First Amendment Voice’s upcoming white paper on polarization, social media, and civil discourse in the U.S. will offer a treasure trove of communication and “digital detox” strategies for successfully engaging with those who disagree with you, mitigating the effects of news cycle fatigue, and so much more.
To get the latest news on the white paper’s release, please subscribe to our newsletter in the meantime.
Have you ever paused to consider the ways in which you may be arguing from a biased perspective when engaging in a political debate? Even if you remained completely calm, cited evidence from credible sources, and logically articulated each of your points, could it be possible that you are still letting personal biases get in the way of genuinely objective reasoning?
Chances are, you’ve probably engaged in what is called “motivated reasoning” before, even if you didn’t consciously realize it at the time. As Nicholas Epley and Thomas Gilovich explained in their 2016 article published in the Journal of Economic Perspectives: “people generally reason their way to conclusions they favor, with their preferences influencing the way evidence is gathered, arguments are processed, and memories of past experience are recalled.”
Just as we’re prone to self-serving biases to explain events that happen to/around us, we’re similarly vulnerable to motivated reasoning (also referred to as confirmation bias). In an article published in the Journal of Communication in 2011, political science researchers James Druckman and Toby Bolsen described motivated reasoning as “the tendency to seek out and/or view new evidence as consistent with one’s prior views, even if this is not objectively accurate.”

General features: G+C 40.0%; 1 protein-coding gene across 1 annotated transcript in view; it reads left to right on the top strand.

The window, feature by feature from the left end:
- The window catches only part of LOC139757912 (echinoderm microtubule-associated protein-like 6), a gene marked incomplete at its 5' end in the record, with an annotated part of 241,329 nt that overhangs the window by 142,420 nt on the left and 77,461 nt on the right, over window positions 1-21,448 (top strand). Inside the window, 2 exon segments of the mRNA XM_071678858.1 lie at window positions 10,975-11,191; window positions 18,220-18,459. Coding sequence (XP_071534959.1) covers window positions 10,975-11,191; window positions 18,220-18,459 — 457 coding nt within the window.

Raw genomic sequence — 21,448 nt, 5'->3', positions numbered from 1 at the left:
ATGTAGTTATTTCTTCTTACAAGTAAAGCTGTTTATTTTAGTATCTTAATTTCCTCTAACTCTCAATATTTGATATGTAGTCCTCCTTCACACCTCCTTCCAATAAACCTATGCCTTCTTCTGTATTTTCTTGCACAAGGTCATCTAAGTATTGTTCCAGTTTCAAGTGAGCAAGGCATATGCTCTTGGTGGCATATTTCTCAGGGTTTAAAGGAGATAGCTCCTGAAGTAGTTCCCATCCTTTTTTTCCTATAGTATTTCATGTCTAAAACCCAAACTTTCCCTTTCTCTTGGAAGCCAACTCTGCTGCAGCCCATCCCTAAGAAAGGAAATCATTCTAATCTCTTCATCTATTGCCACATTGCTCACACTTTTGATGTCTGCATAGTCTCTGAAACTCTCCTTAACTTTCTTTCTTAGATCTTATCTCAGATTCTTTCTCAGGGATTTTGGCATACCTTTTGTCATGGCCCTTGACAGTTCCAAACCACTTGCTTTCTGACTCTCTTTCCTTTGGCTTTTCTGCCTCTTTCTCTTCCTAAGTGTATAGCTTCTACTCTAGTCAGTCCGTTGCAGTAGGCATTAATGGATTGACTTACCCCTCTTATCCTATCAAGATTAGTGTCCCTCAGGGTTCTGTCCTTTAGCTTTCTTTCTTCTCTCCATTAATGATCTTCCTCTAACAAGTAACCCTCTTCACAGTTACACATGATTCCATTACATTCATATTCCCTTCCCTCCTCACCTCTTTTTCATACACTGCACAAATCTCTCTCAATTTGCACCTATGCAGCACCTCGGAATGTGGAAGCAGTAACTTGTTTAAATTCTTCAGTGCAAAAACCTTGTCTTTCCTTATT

In simplest terms: humans generally prefer to consume and interact with information that aligns with their pre-existing beliefs, but we’re not so inviting of information that contradicts our beliefs (even if the information is reliable and accurate). Some of this is associated with our emotional responses to information, but that doesn’t explain the whole story.
Let’s dive in further to assess how motivated reasoning is interfering with Americans’ ability to constructively engage in political dialogues with those whom they disagree.
As University of California, Santa Cruz professor of philosophy Jonathan Ellis said in a 2017 interview with NPR News:
Human beings have been doing this forever. So Thucydides, an ancient Greek historian, wrote that it’s a habit of human beings to use sovereign reason to thrust aside what they do not fancy. And what he was describing, and in fact what countless playwrights, philosophers and novelists have described ever since, are these human tendencies towards confirmation bias, rationalizations, self-deception. And I think this is the same problem that we’re observing in our political culture today.